Anyway, that was my morning. Here’s hoping Hyun-jin Ryu can convert some of those K-pop fans into baseball fans too.

And That Happened: Monday’s Scores and Highlights

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Where we stand:

  • The Brewers and Cubs both won, giving them each a half-game boost over the Phillies and a full game boost over the Mets, who lost, but keeping the status quo between themselves. Chicago has a one-game lead over Milwaukee for the second Wild Card and a five-game lead over both New York and Philly;
  • The Nationals lost to the Cardinals, reducing their lead for the top spot in the Wild Card race to a half game. We’ve sort of assumed for a couple of weeks that they were a lock at the top but, know what? They’re not;
  • The Twins put a half-game more on their lead over the idle Indians in the AL Central, making the margin five;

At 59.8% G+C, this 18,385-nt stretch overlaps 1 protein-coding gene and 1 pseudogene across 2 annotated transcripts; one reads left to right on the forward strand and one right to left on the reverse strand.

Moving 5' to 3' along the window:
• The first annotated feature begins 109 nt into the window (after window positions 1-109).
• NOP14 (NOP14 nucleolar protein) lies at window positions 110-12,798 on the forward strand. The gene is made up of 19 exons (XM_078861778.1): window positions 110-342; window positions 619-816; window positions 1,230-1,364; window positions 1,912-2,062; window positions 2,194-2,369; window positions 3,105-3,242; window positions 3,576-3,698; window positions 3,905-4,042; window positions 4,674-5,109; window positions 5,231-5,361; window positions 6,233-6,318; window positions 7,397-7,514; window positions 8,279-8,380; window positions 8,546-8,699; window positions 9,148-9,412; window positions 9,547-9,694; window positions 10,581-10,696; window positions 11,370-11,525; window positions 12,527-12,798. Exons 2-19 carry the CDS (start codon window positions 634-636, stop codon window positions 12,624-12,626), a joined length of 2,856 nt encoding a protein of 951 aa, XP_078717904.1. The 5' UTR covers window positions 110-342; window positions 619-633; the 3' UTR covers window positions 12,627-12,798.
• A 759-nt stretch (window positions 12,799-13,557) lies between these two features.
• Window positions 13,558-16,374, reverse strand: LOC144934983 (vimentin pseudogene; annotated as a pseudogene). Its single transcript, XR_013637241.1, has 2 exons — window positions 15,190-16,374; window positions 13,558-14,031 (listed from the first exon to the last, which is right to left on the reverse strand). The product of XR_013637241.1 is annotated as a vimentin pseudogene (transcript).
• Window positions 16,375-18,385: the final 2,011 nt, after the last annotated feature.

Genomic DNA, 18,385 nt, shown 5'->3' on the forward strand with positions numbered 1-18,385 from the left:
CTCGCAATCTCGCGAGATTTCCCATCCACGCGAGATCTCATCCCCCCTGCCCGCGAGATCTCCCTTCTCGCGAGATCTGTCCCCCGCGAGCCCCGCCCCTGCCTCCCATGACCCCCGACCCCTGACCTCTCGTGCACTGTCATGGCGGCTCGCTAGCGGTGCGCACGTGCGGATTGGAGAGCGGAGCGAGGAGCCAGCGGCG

• The Rays and Indians both had the night off while the Athletics lost, putting the Rays a game and a half behind the A’s in second and first, respectively, in the AL Wild Card race while Cleveland trails Tampa Bay by one and a half.

Here are the scores. Here are the highlights:

Tigers 5, Orioles 2: When I did yesterday’s recap I didn’t realize that this was a wraparound series and none of you corrected me so I guess that tells ya how this matchup rates in our collective consciousness. Jordy Mercer hit a two-run homer in the first inning and Victor Reyes hit a two-run double in the second to help Detroit earn the split.

Brewers 5, Padres 1: Corey Spangenberg spent five years with the Padres before this season but he set any residual loyalties aside while facing his old comrades, driving in three runs, including a tie-breaking, two-run triple in the fourth inning. Zach Davies, meanwhile, allowed one run over five and the Milwaukee pen held San Diego scoreless for the final four innings. The Brew Crew has won ten of eleven.